Dave Barz, DVM

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October 7, 2011
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Vet's Voice: Be wary of dry, dusty conditions

What a harvest season! It is so dry the fields seem to spontaneously combust as they are harvested. The fire departments can hardly keep up. First 15 miles one direction to fight a fire; then another call 10 miles in the other direction. The dry conditions have really produced a dust problem. The feedlots seem to be a hazy, with animals breathing dust and dirt. One major potential health problem is mycoplasma due to injury to the lungs.

Mycoplasma is hard to detect and often impossible to treat, but can spread rapidly and result in big losses in feedlots and cow-calf operations. Here in the Northern Plains we used to believe mycoplasma was a southern problem; and we did not need to worry about it. Until a few years ago, the SDSU Diagnostic Lab would not test for mycoplasma unless a producer asked specifically for the testing. Now we are able to isolate mycoplasma in more than one-third of respiratory tissues submitted.

Many producers that have fed Holstein cattle remember the chronic hacking cough and lameness as a result of swollen joints. We were able to culture mycoplasma bovis from both nasal swabs and joint fluid from these animals. The only means of control was perpetually feeding chloro tetracycline. In our area black and whites were blamed for future problems.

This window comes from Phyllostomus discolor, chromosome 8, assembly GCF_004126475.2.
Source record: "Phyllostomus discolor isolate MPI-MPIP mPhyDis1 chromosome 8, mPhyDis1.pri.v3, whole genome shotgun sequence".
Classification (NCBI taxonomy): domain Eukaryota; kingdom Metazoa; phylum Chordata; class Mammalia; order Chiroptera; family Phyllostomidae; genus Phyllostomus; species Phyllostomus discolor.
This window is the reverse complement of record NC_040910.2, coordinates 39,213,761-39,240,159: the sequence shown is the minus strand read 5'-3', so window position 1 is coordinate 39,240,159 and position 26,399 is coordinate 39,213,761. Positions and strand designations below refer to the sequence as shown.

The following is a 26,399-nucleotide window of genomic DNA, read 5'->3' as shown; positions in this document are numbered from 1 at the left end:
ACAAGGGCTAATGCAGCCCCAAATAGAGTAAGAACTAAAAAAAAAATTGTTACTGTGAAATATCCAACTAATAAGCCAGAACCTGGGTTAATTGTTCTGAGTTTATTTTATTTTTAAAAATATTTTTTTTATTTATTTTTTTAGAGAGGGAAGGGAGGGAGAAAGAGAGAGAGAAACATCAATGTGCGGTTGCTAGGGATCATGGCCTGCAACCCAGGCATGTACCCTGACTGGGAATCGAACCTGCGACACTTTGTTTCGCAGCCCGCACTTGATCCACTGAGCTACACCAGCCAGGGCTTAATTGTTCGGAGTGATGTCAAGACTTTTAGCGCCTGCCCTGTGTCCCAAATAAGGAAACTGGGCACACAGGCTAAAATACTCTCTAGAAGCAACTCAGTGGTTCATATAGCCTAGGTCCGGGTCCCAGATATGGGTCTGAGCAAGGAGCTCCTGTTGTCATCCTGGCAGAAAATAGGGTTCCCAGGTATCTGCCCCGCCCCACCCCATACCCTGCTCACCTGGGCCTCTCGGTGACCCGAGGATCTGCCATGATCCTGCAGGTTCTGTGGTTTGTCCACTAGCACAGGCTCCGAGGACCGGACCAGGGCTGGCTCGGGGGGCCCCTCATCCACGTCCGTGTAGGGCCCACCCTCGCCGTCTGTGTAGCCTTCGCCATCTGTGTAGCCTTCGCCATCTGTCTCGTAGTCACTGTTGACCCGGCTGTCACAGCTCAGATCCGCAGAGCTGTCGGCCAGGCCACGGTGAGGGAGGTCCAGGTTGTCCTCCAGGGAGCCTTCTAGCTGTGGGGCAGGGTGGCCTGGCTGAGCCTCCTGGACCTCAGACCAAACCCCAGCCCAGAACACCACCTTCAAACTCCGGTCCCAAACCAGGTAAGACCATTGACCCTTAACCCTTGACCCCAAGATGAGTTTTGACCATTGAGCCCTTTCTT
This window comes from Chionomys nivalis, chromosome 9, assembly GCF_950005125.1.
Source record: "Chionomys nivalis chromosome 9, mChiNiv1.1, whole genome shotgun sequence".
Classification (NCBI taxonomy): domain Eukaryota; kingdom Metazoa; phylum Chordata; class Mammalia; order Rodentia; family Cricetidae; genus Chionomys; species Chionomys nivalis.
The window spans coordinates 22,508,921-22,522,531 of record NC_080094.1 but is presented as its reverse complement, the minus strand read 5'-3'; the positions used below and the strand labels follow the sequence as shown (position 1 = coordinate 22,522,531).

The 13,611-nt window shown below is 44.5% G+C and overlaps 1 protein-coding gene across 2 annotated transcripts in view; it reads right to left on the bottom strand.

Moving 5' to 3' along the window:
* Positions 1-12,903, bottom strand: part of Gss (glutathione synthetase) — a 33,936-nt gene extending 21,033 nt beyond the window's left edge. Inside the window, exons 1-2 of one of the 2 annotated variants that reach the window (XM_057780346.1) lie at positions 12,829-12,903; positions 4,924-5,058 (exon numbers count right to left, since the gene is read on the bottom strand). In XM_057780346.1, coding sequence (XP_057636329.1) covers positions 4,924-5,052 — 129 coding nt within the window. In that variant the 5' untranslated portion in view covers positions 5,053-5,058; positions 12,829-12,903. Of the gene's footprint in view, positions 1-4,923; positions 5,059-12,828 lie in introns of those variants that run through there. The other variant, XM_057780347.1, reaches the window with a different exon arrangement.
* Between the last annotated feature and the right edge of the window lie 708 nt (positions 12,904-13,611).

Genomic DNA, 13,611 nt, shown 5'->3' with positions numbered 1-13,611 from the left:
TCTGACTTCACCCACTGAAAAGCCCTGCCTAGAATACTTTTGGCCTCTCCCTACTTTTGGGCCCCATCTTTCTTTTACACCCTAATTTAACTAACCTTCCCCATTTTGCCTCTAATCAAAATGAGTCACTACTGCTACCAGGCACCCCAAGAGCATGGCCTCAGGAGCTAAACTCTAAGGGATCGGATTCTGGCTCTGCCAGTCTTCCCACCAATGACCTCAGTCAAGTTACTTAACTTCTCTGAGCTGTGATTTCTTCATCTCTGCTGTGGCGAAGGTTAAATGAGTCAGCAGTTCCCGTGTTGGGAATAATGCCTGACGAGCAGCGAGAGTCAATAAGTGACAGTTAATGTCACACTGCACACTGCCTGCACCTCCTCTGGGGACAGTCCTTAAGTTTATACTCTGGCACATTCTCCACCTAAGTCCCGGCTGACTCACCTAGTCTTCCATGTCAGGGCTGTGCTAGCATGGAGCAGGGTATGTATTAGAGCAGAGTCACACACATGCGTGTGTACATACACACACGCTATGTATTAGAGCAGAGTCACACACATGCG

The organism that causes this complex disease is a bacteria, but one that doesn't operate like most others. The mycoplasma organism does not have a cell wall. Most bacteria react to antibiotic treatment by interfering with cell wall proliferations. The cellular membrane of mycoplasma responds to very few antibiotics and must be repeated for longer than normal intervals to initiate actions. A lot of our purebred cow-calf herds are having mycoplasma problems. We have been able to grow the organism from the milk of mastitic cows; joint fluid from lame bulls, cows and calves; and of course nasal swabs and lung tissue. We have been able to isolate mycoplasma from ear swabs collected from calves with a chronic hanging ear.

Mycoplasma is spread very easily from animal to animal. It does not live for long periods of time outside the body. Any calf drinking contaminated colostrum or milk is exposed. Once the organism enters the lungs the disease is spread by coughing and nasal discharge just like the common cold or flu. If you have one carrier and it enters the herd or feedlot, it can spread it very rapidly.